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Get Out

Director: Jordan Peele (USA, Japan). Year of Release: 2017

The suburbs, late at night. A black man is on his mobile phone explaining that he’s got terribly lost. He hangs up, and tries to pull up a map on the phone. As he’s doing this, a car pulls up, crawling behind him at a snail’s pace. “Run, Rabbit, Run” plays from the car stereo. The man turns round. He doesn’t feel like this sort of shit again. The music seems to get louder. Someone whacks the man on his head and bundles him into the car boot.

The opening credits roll.

Chris and Rose are packing. He’s getting ready to meet her family for the first time. He asks her “they do know I’m black,right?” That won’t be a problem, she answers. They’re NOT racist. My dad would have voted for Obama for a third time if he could, and I’m sure he’ll tell you that (later on, he does). As they’re driving upstate, there’s suddenly a big thud. They’ve hit a deer, which is now lying half-dead at the side of the road.

Rose calls the cops. One of the first things the cop does is ask Chris for his driving license. Chris calmly hands it over, while Rose gets increasingly irate. Why do the cops always behave like this with Black people, even when they’re just passengers? Eventually, they’re allowed to drive on, and arrive at the house of Rose’s parents (call us Dean and Missy). He’s a surgeon, she’s a psychologist, and the house is huge. The nearest people live the other side of the lake.

Dean is overly friendly, as if trying to prove that he has no problems talking to black people. He even uses phrases like “my man” and “thang”. He is slightly apologetic about the black servants, but they came to look after his parents and he couldn’t bear to let them go. Did he tell you that his father was beaten by Jesse Owens in the qualifying trials for the 1936 Olympics? Rose’s brother Jeremy is more forthright, saying that with his genetic make up, Chris should be a sportsman.

If Rose’s family are a mixture between unctuous and creepy, the servants are also slightly strange. They’re not quite Uncle Toms, but they are a little too polite to the boss. They’re not morons, but they don’t express much. They’re a little, well, odd. Get Out adeptly uses the horror trope of showing people to be slightly off, but not too much. Maybe you’re just misjudging them. Chris starts to think that Walter the handyman is being funny with him because he has a thing for Rose.

That week-end, there’s a big family party full of old, rich, white folks. There is one Asian-American – who effectively asks Chris if Black people have all the advantages now. There’s also a Black man, here with a woman twice his age. Eagle-eyed viewers will recognise him as being the man in the pre-credit scene. Chris’s exchanges with the rich white folk are full of microagressions. One marvels at Chris’s physical strength while a woman asks Rose if it’s true what they say about Black men.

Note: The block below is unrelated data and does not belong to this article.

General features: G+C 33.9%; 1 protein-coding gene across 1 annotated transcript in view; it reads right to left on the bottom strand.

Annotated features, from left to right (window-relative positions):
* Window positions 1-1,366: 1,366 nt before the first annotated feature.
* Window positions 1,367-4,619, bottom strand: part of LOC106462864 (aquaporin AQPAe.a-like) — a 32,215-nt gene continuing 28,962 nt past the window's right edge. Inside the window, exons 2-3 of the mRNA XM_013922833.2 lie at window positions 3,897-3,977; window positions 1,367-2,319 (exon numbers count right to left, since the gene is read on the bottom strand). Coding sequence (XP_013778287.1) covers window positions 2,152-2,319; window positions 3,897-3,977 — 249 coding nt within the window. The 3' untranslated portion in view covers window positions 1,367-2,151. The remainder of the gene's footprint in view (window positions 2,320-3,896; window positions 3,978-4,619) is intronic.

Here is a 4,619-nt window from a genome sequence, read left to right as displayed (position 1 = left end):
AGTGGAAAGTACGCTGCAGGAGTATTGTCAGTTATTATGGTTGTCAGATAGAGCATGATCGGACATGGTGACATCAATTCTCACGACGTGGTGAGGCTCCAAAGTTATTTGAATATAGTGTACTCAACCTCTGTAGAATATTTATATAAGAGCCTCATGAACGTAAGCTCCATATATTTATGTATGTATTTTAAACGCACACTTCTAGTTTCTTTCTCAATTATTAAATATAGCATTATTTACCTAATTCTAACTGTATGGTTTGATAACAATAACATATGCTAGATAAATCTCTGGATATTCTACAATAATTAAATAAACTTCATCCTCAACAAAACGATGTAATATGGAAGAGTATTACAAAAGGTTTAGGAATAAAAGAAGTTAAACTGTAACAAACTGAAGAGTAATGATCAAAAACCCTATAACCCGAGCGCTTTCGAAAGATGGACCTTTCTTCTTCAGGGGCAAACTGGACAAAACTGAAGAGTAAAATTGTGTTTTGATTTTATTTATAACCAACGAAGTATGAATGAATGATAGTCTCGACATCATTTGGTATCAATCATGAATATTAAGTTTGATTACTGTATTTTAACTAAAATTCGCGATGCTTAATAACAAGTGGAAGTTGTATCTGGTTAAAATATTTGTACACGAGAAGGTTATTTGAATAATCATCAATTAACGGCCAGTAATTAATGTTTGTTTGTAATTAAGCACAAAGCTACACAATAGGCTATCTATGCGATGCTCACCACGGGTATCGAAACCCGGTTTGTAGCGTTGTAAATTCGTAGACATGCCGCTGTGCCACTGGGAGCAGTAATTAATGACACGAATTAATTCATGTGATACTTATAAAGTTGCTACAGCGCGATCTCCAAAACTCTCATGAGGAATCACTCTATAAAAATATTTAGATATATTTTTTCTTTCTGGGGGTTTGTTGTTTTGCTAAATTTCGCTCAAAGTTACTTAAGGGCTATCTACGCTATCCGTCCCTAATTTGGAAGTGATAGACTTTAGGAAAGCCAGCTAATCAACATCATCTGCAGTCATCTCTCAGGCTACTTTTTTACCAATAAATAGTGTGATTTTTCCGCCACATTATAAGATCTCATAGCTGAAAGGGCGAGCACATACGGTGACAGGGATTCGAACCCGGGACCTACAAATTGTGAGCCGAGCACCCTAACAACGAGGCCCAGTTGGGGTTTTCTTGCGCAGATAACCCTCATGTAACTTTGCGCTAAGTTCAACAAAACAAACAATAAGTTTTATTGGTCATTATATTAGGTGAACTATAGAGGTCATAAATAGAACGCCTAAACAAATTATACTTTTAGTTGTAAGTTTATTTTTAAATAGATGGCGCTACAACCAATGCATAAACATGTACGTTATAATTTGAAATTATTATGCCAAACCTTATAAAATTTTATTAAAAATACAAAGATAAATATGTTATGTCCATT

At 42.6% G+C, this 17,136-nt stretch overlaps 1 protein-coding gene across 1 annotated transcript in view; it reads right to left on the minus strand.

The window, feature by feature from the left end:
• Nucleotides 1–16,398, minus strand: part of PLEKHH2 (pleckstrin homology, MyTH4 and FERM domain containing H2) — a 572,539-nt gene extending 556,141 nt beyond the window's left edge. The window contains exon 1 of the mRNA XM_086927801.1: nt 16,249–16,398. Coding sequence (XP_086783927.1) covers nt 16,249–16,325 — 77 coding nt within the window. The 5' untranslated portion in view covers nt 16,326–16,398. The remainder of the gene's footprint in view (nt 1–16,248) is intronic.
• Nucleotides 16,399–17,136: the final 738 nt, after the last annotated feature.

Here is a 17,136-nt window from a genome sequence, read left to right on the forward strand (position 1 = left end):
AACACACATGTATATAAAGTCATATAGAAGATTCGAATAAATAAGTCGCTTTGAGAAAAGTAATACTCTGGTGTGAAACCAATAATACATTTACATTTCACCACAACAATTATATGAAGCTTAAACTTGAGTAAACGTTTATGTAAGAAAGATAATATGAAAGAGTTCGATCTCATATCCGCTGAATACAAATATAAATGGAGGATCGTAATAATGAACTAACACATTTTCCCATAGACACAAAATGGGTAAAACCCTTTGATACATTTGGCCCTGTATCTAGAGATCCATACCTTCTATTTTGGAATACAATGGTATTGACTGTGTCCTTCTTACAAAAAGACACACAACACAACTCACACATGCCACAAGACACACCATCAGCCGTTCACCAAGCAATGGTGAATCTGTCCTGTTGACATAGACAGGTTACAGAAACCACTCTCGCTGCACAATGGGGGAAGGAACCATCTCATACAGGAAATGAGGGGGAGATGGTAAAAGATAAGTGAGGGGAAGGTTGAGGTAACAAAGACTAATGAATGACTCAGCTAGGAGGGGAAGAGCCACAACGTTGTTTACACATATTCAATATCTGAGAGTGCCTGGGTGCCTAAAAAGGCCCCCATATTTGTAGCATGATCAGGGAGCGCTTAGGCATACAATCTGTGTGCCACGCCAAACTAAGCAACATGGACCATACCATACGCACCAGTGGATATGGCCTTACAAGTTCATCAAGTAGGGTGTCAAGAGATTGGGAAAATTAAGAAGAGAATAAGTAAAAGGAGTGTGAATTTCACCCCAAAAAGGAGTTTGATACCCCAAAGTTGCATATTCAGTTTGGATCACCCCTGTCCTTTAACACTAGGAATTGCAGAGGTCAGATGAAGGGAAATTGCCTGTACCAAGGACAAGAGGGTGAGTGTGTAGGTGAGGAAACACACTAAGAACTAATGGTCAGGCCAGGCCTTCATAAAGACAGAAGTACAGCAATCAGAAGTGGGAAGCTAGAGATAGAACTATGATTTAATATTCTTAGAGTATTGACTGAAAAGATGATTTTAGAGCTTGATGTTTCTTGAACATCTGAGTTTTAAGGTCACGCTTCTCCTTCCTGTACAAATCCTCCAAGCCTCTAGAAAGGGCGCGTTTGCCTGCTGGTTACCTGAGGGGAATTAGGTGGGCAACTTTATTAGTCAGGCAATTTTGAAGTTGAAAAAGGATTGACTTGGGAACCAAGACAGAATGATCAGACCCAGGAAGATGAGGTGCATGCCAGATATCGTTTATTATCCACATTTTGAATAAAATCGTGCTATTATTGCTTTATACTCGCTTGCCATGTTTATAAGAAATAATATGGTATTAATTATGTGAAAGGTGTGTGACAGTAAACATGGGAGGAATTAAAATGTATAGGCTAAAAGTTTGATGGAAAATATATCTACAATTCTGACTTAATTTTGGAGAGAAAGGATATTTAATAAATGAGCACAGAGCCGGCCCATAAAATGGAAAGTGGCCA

Get Out was released when discussion about race in the US was at a crossroads. Black Lives Matter was highlighting institutional racism, and in particular police violence. At the same time, the recent election of Donald Trump was leading many white liberals to locate the problem, not with institutions, but with individuals. In particular with the obviously racist working class people who had voted for Trump. Get Out refuses to accept this simplistic narrative.

The racists in Get Out are well-educated. They went to the best schools, although their only interaction with Black people is with the people who work for them. For them racism is about exerting control. It’s not even always about the colour of someone’s skin. As someone says in the film, it doesn’t really matter if the people he exploits is black or white, they just happen to be black at the moment, maybe because more Black people have the powerlessness that he can exploit.

Get Out shows what it is like as a Black person to be in the company of people like this. There are countless scenes in which Chris is surrounded with people who believe that they are showing him how liberal they are but who are clearly to understand any of his life. These scenes are excruciating – as they should be. These people aren’t bigots as such. They just live in an environment that is so remote from that of a working class man that they are literally unable to empathise.

This is just the set up. As the film goes on, it becomes increasingly clear that the rich white liberals are not just insensitive – they are also evil. Their apparent concern for Chris’s health – Missy insistently offers him hypnotherapy to help him stop smoking – is shown to be much more sinister than the smug patronising of a liberal who knows what’s good for you much better than you do yourself. These are people who see Chris as a product to be exploited.

Chris’s mate Rod has a wild theory about Black people being drugged and used as sex slaves. This theory, while ever so slightly mad, doesn’t end up being too wide off the mark. Get Out shows how, although slavery has been formally abolished in the USA, white people – specifically rich white people – are still able to profit from black people’s bodies. It is a righteous scream against this continuing oppression, nicely packaged in a horror film which is both scary and funny.

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